Originally published on Hooting & Howling


After 2012’s ‘America Give Up‘ and a wait all too long, Minneapolis outfit Howler are back with their sophomore release, and the difficult second album blues are certainly not showing here.

Al’s Corral‘, taking it’s name from a blue collar bar in the four piece’s hometown, instantly kicks the album into life, with a clear cut combination of garage riffs, sparkling guitar lines, and frontman Jordan Gatesmith’s notes of “I won’t say yes/but I might say maybe…they tell me I have to care/but I don’t wanna care” setting the tone for the whole album, all within a short sharp 2 minutes. Long enough to establish relief that the outfit haven’t gone American Jazz House on us, it’s a testament to the fact that they’ve already built up on the impressive ground of their debut with an effortless sense, even in the lyrics.

The lack of conformity continues with previous single ‘Don’t Wanna‘, showcasing yet more shimmering guitars and awash with reverb, alongside Gatesmith’s subtle witticisms. Meanwhile, ‘Drip‘ brings a welcome thunder to the affairs, with undertones of classic rock ‘n’ roll and an energetic frenzy of chants. It’s a swift second of madness to juxtapose the complexities of before, and reveals that Howler’s boisterous side is still very much there.

Yacht Boys’ is an instant standout, centered on yet more swirling, reverb-drenched guitars and brash vocals, it balances the elements that the oufit recklessly excel at, whilst the catchy surf -pop flair returns with ‘In The Red‘ and ‘Louise‘, marking themselves as 2014’s alternative to ‘Back Of Your Neck

Sliding into the second half of the LP is title track ‘World Of Joy’, conjuring up the chaos once more with a psychedelic, fuzzing bass, and more of that almost signature passiveness – “I don’t care/’cause I’m so dumb” – backed up by the relentless sounds of latest addition, drummer Rory MacMurdo. ‘Here’s The Itch That Creeps Through My Skull‘, however, is unlike any Howler track before, acting as their own shoegazey Smithsonion ballad in a way that’s surprisingly incredibly. The guitar intelligently weaves around Gatesmith’s only half-convincing confessions of “I don’t wanna be rich or famous no more“, and though the Marr influence is blinding – the riff would slide anywhere into his back catalogue – the outfit’s unique take proves it as one of the crowning moments of the album.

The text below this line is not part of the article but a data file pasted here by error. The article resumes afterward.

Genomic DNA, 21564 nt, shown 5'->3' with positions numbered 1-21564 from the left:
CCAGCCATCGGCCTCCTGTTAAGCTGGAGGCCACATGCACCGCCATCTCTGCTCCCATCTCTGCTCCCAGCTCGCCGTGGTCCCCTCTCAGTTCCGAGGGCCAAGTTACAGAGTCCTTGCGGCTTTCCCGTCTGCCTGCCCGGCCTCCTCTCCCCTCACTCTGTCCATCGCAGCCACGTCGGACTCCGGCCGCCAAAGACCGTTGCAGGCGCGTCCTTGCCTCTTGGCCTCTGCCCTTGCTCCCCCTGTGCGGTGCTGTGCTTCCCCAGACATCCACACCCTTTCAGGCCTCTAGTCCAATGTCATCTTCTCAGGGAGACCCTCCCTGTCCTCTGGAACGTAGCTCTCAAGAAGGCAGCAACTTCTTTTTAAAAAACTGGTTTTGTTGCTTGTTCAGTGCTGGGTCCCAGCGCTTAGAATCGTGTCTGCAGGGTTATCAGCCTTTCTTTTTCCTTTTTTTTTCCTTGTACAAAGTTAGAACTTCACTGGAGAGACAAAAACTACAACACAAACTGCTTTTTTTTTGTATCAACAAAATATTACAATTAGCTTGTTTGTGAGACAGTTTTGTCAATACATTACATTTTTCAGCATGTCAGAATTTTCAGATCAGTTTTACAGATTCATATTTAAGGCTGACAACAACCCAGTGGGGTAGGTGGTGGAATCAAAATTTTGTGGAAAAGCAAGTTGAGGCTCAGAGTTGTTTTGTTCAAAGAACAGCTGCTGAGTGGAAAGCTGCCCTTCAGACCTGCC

Indictment‘ returns for a last burst of sheer fun – cries of “yee-haw!” and everything expected in between – before ‘Aphorismic Wasteland Blues‘ brings it all to a close. Boasting a 50’s folk backing with sharp surf riffs against Gatesmith’s musings, it’s all recorded to tape to maximise the intended Dylan outlook – it’s a deceptively optimistic note to end on.

World Of Joy‘ may not see vast changes in any direction, but it’s undeniably an impressive second album from the four, and when blending distinct influences from Thin Lizzy to The Strokes without becoming a carbon comparable copy to either, it’s more than worthy of the wait.